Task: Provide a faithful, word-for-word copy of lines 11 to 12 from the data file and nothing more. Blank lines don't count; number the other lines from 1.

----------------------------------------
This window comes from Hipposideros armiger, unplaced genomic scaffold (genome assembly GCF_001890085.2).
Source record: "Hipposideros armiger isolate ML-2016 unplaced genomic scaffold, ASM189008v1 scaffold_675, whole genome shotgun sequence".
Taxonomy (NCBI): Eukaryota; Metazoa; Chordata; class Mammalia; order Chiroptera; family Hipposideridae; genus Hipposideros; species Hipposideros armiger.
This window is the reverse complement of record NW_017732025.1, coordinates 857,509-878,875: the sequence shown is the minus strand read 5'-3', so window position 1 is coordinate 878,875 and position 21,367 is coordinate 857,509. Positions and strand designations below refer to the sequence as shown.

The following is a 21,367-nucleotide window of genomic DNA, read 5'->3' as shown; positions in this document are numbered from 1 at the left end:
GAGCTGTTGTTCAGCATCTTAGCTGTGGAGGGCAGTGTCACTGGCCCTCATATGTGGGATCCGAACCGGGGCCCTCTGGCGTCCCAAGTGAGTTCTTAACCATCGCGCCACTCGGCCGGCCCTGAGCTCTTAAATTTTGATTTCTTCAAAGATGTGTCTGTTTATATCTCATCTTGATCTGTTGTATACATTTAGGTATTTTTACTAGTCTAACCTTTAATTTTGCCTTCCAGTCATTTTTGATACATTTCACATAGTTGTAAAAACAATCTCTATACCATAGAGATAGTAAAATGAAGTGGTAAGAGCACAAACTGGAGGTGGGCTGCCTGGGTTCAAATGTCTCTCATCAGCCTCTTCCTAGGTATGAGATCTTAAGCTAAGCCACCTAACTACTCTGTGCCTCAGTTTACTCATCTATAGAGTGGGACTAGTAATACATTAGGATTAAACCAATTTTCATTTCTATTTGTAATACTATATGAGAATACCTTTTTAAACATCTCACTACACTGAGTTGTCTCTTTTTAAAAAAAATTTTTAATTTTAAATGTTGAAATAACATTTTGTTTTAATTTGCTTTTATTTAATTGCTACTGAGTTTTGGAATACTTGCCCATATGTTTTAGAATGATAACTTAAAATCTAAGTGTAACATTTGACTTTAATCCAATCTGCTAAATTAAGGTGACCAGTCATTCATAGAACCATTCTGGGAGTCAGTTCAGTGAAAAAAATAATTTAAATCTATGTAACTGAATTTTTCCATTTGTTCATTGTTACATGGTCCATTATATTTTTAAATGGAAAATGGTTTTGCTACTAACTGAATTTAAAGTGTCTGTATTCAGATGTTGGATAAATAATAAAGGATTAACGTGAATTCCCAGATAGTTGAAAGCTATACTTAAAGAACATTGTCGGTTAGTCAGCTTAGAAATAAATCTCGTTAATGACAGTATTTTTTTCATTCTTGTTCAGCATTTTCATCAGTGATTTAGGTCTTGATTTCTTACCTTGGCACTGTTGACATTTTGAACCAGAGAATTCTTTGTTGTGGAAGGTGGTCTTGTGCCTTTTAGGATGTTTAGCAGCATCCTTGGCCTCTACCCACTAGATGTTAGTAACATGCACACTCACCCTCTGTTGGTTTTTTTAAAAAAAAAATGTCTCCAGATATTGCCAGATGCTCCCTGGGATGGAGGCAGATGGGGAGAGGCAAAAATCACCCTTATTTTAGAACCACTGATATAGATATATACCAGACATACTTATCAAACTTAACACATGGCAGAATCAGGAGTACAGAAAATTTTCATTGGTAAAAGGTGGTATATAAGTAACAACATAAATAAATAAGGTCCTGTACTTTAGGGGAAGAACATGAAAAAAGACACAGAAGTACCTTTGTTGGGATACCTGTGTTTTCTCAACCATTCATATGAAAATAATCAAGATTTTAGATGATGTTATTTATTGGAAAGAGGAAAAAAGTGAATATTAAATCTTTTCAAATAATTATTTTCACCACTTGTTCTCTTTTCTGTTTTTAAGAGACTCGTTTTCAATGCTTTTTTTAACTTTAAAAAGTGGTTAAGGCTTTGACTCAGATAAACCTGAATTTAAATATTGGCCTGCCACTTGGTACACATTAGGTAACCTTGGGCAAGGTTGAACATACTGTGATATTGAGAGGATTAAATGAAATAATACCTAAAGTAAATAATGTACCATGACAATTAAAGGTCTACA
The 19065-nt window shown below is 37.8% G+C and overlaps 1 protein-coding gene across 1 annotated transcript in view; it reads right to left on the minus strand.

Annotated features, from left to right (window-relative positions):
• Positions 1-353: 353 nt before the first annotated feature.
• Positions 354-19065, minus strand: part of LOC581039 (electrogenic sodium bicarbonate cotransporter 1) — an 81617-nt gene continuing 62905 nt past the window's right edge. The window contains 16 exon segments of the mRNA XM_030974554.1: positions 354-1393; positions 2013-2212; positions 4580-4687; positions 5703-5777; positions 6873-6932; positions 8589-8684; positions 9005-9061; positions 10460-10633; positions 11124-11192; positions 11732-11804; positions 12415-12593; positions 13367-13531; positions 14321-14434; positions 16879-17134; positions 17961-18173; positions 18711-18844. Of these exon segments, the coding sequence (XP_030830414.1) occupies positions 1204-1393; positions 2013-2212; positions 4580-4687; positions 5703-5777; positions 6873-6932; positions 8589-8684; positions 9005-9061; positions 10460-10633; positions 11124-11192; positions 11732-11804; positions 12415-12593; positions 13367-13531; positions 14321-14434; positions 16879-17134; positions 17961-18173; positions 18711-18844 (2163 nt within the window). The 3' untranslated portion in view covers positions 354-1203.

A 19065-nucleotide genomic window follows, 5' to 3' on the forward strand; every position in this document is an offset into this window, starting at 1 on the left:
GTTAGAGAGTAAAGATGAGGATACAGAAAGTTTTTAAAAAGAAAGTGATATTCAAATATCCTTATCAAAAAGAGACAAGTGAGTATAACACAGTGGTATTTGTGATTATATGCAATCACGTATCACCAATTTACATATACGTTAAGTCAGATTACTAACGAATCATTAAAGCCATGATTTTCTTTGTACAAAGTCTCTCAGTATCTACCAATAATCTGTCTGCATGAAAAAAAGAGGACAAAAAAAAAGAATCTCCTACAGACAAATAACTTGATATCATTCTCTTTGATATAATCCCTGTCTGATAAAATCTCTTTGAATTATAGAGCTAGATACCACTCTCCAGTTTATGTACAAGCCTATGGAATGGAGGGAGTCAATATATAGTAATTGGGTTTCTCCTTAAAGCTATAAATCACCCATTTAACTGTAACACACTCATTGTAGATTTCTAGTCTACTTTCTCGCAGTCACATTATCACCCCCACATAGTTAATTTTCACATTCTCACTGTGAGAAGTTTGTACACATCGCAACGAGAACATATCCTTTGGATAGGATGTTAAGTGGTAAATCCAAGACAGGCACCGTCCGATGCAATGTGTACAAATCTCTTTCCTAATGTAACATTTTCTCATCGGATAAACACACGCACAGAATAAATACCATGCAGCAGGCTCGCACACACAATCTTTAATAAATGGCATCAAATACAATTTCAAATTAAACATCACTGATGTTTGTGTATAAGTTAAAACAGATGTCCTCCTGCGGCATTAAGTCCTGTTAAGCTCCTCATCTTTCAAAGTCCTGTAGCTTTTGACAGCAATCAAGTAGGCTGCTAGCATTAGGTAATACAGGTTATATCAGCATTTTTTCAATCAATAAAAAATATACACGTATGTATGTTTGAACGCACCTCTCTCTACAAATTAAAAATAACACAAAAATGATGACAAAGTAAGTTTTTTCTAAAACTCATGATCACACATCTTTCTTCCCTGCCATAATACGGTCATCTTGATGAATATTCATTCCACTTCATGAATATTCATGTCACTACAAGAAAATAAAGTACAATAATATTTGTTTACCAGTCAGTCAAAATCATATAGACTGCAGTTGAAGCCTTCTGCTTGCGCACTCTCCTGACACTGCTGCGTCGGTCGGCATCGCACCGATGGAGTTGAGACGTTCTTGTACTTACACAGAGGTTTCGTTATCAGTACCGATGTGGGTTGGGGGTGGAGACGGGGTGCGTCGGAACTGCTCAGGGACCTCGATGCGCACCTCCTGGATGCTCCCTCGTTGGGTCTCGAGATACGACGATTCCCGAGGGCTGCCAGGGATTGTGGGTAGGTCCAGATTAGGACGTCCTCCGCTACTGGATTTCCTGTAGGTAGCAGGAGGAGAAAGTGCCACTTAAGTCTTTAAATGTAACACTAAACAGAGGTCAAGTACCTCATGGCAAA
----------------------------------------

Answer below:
A 19065-nucleotide genomic window follows, 5' to 3' on the forward strand; every position in this document is an offset into this window, starting at 1 on the left:
GTTAGAGAGTAAAGATGAGGATACAGAAAGTTTTTAAAAAGAAAGTGATATTCAAATATCCTTATCAAAAAGAGACAAGTGAGTATAACACAGTGGTATTTGTGATTATATGCAATCACGTATCACCAATTTACATATACGTTAAGTCAGATTACTAACGAATCATTAAAGCCATGATTTTCTTTGTACAAAGTCTCTCAGTATCTACCAATAATCTGTCTGCATGAAAAAAAGAGGACAAAAAAAAAGAATCTCCTACAGACAAATAACTTGATATCATTCTCTTTGATATAATCCCTGTCTGATAAAATCTCTTTGAATTATAGAGCTAGATACCACTCTCCAGTTTATGTACAAGCCTATGGAATGGAGGGAGTCAATATATAGTAATTGGGTTTCTCCTTAAAGCTATAAATCACCCATTTAACTGTAACACACTCATTGTAGATTTCTAGTCTACTTTCTCGCAGTCACATTATCACCCCCACATAGTTAATTTTCACATTCTCACTGTGAGAAGTTTGTACACATCGCAACGAGAACATATCCTTTGGATAGGATGTTAAGTGGTAAATCCAAGACAGGCACCGTCCGATGCAATGTGTACAAATCTCTTTCCTAATGTAACATTTTCTCATCGGATAAACACACGCACAGAATAAATACCATGCAGCAGGCTCGCACACACAATCTTTAATAAATGGCATCAAATACAATTTCAAATTAAACATCACTGATGTTTGTGTATAAGTTAAAACAGATGTCCTCCTGCGGCATTAAGTCCTGTTAAGCTCCTCATCTTTCAAAGTCCTGTAGCTTTTGACAGCAATCAAGTAGGCTGCTAGCATTAGGTAATACAGGTTATATCAGCATTTTTTCAATCAATAAAAAATATACACGTATGTATGTTTGAACGCACCTCTCTCTACAAATTAAAAATAACACAAAAATGATGACAAAGTAAGTTTTTTCTAAAACTCATGATCACACATCTTTCTTCCCTGCCATAATACGGTCATCTTGATGAATATTCATTCCACTTCATGAATATTCATGTCACTACAAGAAAATAAAGTACAATAATATTTGTTTACCAGTCAGTCAAAATCATATAGACTGCAGTTGAAGCCTTCTGCTTGCGCACTCTCCTGACACTGCTGCGTCGGTCGGCATCGCACCGATGGAGTTGAGACGTTCTTGTACTTACACAGAGGTTTCGTTATCAGTACCGATGTGGGTTGGGGGTGGAGACGGGGTGCGTCGGAACTGCTCAGGGACCTCGATGCGCACCTCCTGGATGCTCCCTCGTTGGGTCTCGAGATACGACGATTCCCGAGGGCTGCCAGGGATTGTGGGTAGGTCCAGATTAGGACGTCCTCCGCTACTGGATTTCCTGTAGGTAGCAGGAGGAGAAAGTGCCACTTAAGTCTTTAAATGTAACACTAAACAGAGGTCAAGTACCTCATGGCAAA